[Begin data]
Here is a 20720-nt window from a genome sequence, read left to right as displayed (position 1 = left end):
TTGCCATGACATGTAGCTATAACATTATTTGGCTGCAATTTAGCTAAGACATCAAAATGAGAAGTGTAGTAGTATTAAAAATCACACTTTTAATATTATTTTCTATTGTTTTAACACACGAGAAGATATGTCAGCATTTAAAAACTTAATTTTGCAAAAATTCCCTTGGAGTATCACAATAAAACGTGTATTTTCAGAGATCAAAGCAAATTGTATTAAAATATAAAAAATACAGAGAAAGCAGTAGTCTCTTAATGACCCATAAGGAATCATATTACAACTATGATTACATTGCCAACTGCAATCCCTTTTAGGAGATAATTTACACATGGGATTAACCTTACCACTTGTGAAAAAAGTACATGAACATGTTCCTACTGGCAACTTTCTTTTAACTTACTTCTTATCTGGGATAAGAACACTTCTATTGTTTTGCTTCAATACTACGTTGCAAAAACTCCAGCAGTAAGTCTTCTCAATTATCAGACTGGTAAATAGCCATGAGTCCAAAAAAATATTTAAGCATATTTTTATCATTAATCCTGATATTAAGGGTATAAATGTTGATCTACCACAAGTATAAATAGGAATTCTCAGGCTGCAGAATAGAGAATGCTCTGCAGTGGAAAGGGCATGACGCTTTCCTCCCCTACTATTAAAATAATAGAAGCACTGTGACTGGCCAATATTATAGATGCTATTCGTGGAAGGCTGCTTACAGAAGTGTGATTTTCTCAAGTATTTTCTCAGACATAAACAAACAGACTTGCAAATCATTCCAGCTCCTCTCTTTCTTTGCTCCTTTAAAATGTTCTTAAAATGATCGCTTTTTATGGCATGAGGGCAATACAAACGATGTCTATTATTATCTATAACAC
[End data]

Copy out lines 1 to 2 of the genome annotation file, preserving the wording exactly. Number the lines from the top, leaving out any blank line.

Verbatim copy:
Here is a 20720-nt window from a genome sequence, read left to right as displayed (position 1 = left end):
TTGCCATGACATGTAGCTATAACATTATTTGGCTGCAATTTAGCTAAGACATCAAAATGAGAAGTGTAGTAGTATTAAAAATCACACTTTTAATATTATTTTCTATTGTTTTAACACACGAGAAGATATGTCAGCATTTAAAAACTTAATTTTGCAAAAATTCCCTTGGAGTATCACAATAAAACGTGTATTTTCAGAGATCAAAGCAAATTGTATTAAAATATAAAAAATACAGAGAAAGCAGTAGTCTCTTAATGACCCATAAGGAATCATATTACAACTATGATTACATTGCCAACTGCAATCCCTTTTAGGAGATAATTTACACATGGGATTAACCTTACCACTTGTGAAAAAAGTACATGAACATGTTCCTACTGGCAACTTTCTTTTAACTTACTTCTTATCTGGGATAAGAACACTTCTATTGTTTTGCTTCAATACTACGTTGCAAAAACTCCAGCAGTAAGTCTTCTCAATTATCAGACTGGTAAATAGCCATGAGTCCAAAAAAATATTTAAGCATATTTTTATCATTAATCCTGATATTAAGGGTATAAATGTTGATCTACCACAAGTATAAATAGGAATTCTCAGGCTGCAGAATAGAGAATGCTCTGCAGTGGAAAGGGCATGACGCTTTCCTCCCCTACTATTAAAATAATAGAAGCACTGTGACTGGCCAATATTATAGATGCTATTCGTGGAAGGCTGCTTACAGAAGTGTGATTTTCTCAAGTATTTTCTCAGACATAAACAAACAGACTTGCAAATCATTCCAGCTCCTCTCTTTCTTTGCTCCTTTAAAATGTTCTTAAAATGATCGCTTTTTATGGCATGAGGGCAATACAAACGATGTCTATTATTATCTATAACAC